Energy Saving Recommendations

  • Most older dormitories did not have air conditioning included when they were first built. Some do not include a separate ventilation system and use bath and kitchen exhausts instead, plus opening and closing of windows for ventilation. In some, unsightly, individual window units have been installed; most of these are old and are candidates for replacement.
  • Older, inefficient systems should be investigated for upgrading or replacement, particularly if CFC refrigerants are used.
  • Renovate older buildings with modern heating and/or cooling systems. Where budgets are tight, consider through-the-wall packaged terminal or heat pump units; they are self-contained and do not require extensive piping and ductwork.
  • Retrofit with heat reclaim coils or air-to-air heat recovery devices. Such recovery devices can reduce energy consumption by transferring 40 to 80 percent of the sensible and latent heat between the exhaust air and supply air streams.
  • Retrofit a "free cooling" heat exchanger in a tower/chilled water plant system.
  • In large dorms, energy management systems with a central panel may allow individual air-conditioning systems or units to be monitored for maintenance and operating purposes.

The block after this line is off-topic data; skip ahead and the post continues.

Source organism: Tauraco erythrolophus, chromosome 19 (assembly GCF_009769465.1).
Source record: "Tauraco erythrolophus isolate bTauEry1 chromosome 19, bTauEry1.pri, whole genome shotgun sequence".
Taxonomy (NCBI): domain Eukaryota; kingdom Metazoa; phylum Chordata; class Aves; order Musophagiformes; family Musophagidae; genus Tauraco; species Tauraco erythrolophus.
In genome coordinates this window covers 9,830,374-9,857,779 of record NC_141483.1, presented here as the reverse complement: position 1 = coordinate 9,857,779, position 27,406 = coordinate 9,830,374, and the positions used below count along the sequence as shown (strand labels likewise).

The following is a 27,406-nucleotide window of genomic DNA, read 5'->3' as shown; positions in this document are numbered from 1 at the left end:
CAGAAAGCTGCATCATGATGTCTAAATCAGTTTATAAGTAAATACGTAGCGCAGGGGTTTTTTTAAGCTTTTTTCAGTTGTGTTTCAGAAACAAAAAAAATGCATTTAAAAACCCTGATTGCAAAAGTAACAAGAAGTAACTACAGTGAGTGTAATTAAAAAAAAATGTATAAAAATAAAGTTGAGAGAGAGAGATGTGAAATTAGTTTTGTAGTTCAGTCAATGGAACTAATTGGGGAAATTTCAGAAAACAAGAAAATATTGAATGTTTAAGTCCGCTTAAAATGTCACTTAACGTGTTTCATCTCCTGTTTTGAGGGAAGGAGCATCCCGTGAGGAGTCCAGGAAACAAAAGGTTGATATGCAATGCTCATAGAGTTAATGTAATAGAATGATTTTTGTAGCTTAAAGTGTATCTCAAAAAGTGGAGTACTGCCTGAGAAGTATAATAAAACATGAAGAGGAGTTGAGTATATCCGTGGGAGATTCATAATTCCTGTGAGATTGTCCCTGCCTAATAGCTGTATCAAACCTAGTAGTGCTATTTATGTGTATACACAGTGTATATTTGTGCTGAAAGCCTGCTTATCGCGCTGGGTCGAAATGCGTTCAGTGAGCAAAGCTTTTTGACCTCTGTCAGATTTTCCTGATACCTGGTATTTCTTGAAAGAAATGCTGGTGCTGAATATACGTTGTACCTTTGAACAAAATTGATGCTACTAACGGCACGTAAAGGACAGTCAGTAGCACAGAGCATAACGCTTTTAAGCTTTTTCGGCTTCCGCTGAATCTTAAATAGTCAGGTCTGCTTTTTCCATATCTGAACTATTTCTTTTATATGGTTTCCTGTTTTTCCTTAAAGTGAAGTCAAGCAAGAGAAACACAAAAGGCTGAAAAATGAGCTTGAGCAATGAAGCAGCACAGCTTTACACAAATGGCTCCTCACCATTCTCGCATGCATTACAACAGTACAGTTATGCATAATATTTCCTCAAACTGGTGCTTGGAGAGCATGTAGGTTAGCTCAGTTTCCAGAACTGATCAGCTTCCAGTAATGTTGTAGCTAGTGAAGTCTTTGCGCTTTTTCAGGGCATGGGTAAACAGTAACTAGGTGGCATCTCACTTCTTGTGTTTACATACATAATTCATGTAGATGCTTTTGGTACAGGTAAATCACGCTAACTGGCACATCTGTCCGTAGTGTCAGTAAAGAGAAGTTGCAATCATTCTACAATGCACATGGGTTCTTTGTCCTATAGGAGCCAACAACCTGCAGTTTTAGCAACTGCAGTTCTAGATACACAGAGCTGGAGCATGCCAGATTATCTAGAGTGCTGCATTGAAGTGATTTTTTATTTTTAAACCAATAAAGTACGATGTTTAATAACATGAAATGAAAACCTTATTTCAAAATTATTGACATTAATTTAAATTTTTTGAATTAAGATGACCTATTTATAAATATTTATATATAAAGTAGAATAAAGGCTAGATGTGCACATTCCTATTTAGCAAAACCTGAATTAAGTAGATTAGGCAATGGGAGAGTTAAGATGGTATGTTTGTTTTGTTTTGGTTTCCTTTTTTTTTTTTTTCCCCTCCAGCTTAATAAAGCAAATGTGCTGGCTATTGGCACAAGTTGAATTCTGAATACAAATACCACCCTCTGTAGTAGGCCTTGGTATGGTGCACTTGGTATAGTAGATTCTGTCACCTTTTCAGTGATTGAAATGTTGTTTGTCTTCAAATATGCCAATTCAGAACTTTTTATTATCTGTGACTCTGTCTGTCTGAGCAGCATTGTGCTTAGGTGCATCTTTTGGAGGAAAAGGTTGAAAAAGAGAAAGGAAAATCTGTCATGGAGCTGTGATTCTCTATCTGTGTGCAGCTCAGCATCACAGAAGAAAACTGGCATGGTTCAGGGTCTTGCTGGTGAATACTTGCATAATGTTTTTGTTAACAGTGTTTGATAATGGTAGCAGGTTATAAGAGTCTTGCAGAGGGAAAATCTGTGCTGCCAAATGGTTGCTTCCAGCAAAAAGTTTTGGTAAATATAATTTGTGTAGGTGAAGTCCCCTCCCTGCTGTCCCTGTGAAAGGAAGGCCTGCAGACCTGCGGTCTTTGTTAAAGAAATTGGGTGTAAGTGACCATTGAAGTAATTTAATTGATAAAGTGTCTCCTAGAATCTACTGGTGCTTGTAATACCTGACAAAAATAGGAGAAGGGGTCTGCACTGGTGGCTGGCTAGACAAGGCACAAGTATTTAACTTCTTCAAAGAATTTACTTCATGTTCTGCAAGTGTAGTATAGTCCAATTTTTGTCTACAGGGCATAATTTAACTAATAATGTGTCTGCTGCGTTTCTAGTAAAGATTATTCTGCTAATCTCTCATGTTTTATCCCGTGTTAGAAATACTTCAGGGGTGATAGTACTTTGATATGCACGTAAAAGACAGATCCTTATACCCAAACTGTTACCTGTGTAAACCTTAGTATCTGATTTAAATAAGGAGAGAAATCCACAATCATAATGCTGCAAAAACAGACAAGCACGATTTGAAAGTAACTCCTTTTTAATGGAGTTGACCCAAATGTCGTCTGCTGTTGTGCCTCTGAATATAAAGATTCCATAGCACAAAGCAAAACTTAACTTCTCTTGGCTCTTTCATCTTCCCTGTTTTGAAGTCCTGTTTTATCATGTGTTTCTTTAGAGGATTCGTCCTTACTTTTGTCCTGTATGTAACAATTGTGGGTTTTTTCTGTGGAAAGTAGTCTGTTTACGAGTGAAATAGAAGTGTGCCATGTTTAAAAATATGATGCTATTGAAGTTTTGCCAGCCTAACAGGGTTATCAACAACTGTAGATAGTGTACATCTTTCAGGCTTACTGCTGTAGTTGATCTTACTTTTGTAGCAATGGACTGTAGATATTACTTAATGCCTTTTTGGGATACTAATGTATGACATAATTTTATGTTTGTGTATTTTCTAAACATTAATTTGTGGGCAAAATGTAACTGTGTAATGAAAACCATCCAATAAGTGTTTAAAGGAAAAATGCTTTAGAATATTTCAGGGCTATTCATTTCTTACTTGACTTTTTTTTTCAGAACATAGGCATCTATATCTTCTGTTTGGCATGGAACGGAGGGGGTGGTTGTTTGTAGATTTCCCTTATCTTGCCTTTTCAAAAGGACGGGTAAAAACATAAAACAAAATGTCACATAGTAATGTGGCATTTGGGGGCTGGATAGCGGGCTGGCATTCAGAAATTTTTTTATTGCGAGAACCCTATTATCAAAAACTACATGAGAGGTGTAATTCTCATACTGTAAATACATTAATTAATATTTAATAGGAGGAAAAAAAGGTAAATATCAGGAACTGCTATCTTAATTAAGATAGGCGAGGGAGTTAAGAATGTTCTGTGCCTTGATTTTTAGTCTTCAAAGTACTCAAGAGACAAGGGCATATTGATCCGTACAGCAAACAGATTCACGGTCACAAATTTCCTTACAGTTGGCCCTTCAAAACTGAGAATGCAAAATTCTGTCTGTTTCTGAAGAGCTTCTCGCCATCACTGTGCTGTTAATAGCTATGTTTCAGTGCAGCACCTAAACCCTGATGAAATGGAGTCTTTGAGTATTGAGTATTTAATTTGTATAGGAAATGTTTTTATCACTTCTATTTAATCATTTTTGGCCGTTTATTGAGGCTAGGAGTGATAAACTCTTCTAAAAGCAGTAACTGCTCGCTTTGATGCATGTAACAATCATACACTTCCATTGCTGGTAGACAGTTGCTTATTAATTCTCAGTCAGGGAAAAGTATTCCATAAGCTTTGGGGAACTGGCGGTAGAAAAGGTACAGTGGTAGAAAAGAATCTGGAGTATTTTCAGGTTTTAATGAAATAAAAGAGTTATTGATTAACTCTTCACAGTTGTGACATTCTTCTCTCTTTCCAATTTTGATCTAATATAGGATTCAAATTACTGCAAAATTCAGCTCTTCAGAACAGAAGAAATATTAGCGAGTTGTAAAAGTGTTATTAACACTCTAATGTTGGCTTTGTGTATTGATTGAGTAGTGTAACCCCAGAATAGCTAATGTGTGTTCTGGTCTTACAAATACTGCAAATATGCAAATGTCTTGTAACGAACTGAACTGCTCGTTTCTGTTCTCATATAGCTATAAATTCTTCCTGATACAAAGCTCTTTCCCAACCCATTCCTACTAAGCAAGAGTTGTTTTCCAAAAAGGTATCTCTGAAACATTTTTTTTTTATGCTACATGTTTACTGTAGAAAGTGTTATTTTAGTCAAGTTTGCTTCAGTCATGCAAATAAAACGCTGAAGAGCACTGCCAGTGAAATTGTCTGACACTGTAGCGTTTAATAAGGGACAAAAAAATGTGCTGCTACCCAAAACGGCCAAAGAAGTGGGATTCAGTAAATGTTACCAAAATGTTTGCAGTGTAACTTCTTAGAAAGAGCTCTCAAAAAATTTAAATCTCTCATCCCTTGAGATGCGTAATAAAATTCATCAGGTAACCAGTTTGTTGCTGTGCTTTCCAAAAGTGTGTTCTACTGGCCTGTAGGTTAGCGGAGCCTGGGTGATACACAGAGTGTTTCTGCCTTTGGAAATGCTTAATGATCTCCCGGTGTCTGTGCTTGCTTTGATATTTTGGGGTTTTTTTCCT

Water Heating

Hot water requirements for college dormitories generally include showers, restrooms, service sinks, and washing machines and dryers. But peak demand usually results from the use of showers. Load profiles and hourly consumption data indicates that peaks may last one (1) or two (2) hours and then taper off substantially. Peaks occur predominantly in the evening, around midnight.

Where applicable, include hot water used for food service and other such tasks. Where suites are involved, be sure to include their usage of food preparation equipment and dishwashing.

Typical System

Most water heating is done separately from the main building heating system and uses direct resistance or gas heaters; in some cases, point-of-use heaters.